MipSalus participates at the 10th International Workshop on AKU
April 2018: At the 10th International Workshop on Alkaptonuria (AKU) in Liverpool, Klaus Gregorius presented MipSalus´ new treatment principle for phenylketonuria and similar metabolic diseases such as Alkaptunoria (AKU) and Hereditary Tyrosinemia type 1 (HT1).
Collaboration with Liverpool University and The Royal Liverpool University Hospital
September 2017: Together with Liverpool University and The Royal Liverpool University Hospital, Mipsalus has conducted a series of mice studies which indicate that Phelimin can very likely be used to treat children and adolescents suffering from Alkaptunoria (AKU) – a rare inborn error of amino acid metabolism similar to PKU. The studies also suggest that Phelimin could potentially be used to lessen serious side effects resulting from the current treatment of adult AKU patients. Furthermore, results from the studies also suggest that Phelimin can be used to treat yet another inborn error of amino acid metabolism called Tyrosinemia type1 (HT-1).
Promising Results from Preliminary Safety Study
July 2017: MipSalus has conducted a preliminary 2-week safety study. By oral administration, four groups of five BALB/c mice each were given MIPs particles three times a day for both one and two weeks. No difference was observed between the treated and the non-treated control groups at all parameters tested:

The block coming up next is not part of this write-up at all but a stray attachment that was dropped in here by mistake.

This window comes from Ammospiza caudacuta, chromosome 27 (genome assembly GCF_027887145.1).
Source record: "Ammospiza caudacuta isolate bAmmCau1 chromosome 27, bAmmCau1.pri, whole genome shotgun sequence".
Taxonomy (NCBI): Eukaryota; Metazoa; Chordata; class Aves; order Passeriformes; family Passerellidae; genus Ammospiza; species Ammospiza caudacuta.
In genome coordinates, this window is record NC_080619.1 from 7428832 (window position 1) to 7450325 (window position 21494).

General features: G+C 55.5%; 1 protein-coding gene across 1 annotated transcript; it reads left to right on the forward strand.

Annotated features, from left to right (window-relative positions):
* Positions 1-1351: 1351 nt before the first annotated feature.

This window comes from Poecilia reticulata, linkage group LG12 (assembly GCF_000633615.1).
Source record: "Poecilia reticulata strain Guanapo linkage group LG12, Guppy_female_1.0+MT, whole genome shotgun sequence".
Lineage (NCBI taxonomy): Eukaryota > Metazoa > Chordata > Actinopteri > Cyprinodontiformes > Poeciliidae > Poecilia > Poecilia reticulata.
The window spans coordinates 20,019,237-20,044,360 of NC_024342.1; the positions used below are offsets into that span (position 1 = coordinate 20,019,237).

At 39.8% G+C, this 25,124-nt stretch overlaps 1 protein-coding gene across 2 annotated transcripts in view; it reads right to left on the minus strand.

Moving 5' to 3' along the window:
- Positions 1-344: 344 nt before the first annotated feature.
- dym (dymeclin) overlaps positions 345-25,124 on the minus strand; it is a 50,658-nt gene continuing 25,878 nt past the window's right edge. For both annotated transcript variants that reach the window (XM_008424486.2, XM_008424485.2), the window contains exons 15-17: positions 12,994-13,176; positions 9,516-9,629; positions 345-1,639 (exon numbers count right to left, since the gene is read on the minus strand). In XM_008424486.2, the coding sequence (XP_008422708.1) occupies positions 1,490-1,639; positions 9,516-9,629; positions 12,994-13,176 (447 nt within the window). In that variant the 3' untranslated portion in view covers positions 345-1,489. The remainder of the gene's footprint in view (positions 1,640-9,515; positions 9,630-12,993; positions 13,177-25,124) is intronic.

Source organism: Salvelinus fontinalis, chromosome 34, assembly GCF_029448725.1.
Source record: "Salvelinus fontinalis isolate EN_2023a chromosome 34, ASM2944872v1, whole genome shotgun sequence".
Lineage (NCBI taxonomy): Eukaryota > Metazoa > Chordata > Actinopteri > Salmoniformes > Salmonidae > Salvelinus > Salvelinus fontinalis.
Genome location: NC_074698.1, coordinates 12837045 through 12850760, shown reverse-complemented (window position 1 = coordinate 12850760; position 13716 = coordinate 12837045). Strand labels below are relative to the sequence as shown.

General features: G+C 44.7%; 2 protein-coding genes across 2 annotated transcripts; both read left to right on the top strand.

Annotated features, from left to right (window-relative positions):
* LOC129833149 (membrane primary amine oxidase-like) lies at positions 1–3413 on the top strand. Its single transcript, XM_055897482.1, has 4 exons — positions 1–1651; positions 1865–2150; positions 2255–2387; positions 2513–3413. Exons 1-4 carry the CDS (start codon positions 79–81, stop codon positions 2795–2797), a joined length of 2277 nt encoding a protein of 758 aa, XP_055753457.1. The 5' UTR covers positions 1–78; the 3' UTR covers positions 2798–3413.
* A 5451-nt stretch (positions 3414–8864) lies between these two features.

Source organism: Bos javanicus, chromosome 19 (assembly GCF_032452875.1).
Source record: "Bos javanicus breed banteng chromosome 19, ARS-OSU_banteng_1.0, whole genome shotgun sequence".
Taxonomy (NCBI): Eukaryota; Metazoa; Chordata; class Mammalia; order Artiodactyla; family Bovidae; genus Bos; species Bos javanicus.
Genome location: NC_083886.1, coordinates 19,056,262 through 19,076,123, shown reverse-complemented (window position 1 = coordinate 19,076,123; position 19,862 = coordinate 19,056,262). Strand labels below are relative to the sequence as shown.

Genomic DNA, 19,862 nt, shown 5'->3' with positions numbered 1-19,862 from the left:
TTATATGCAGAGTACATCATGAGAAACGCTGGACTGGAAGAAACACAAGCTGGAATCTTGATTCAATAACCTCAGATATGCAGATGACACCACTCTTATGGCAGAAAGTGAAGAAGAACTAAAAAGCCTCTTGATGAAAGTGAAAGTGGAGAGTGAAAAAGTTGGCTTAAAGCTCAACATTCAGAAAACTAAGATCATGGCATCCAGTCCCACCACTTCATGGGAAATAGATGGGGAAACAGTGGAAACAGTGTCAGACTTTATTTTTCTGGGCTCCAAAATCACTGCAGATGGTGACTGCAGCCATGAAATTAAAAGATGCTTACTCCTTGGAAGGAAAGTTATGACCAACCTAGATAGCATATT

- Weight and general well-being, as well as food and water intake were recorded daily or every other day.
- Macroscopic examination on stomach and intestine scoring histological changes, intestine content, and autolysis (intestine).
- Tumor Necrosis Factor (TNF) in blood was measured by ELISA methods after one and two weeks.
The results confirm the assumption that both the polymer of which Phelimin is made and the particles themselves behave inert in the mouse gastrointestinal tract when dosed at a level suitable to prevent accumulation of phenylalanine from a normal diet in a PKU mouse.
Multi-dose studies with Phelimin show high efficacy and flexibility
April 2017: Mipsalus has concluded a series of multi-dose studies documenting Phelimin to be very effective in regulating phenylalanine uptake from dietary proteins. Over the course of two days, mice with PKU were treated with three administrations of Phelimin and dietary proteins per day.
Three different dosing levels of Phelimin were tested, and the lowest Phelimin dose was able to reduce and stabilize the blood phenylalanine at a normal, low level. The control group, which received dietary proteins but no Phelimin, had a significant accumulation of phenylalanine in their blood over the course of the two days the studies lasted.